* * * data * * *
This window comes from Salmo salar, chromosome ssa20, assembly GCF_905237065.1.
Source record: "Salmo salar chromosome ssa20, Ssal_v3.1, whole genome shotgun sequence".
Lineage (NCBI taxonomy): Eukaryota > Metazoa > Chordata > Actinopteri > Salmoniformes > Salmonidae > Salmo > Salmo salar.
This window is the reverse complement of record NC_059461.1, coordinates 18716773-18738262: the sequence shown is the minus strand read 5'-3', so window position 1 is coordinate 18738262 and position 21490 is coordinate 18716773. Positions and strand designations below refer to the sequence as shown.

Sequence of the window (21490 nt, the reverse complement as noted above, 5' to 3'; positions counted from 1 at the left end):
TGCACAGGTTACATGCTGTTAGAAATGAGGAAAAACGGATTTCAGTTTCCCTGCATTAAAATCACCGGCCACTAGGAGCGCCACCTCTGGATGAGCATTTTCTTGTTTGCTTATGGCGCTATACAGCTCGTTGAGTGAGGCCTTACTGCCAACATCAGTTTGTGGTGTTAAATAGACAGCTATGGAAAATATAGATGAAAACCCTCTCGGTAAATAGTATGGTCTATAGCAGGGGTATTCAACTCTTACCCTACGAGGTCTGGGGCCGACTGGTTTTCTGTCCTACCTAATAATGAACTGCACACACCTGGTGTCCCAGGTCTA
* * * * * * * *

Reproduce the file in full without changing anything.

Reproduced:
This window comes from Salmo salar, chromosome ssa20, assembly GCF_905237065.1.
Source record: "Salmo salar chromosome ssa20, Ssal_v3.1, whole genome shotgun sequence".
Lineage (NCBI taxonomy): Eukaryota > Metazoa > Chordata > Actinopteri > Salmoniformes > Salmonidae > Salmo > Salmo salar.
This window is the reverse complement of record NC_059461.1, coordinates 18716773-18738262: the sequence shown is the minus strand read 5'-3', so window position 1 is coordinate 18738262 and position 21490 is coordinate 18716773. Positions and strand designations below refer to the sequence as shown.

Sequence of the window (21490 nt, the reverse complement as noted above, 5' to 3'; positions counted from 1 at the left end):
TGCACAGGTTACATGCTGTTAGAAATGAGGAAAAACGGATTTCAGTTTCCCTGCATTAAAATCACCGGCCACTAGGAGCGCCACCTCTGGATGAGCATTTTCTTGTTTGCTTATGGCGCTATACAGCTCGTTGAGTGAGGCCTTACTGCCAACATCAGTTTGTGGTGTTAAATAGACAGCTATGGAAAATATAGATGAAAACCCTCTCGGTAAATAGTATGGTCTATAGCAGGGGTATTCAACTCTTACCCTACGAGGTCTGGGGCCGACTGGTTTTCTGTCCTACCTAATAATGAACTGCACACACCTGGTGTCCCAGGTCTA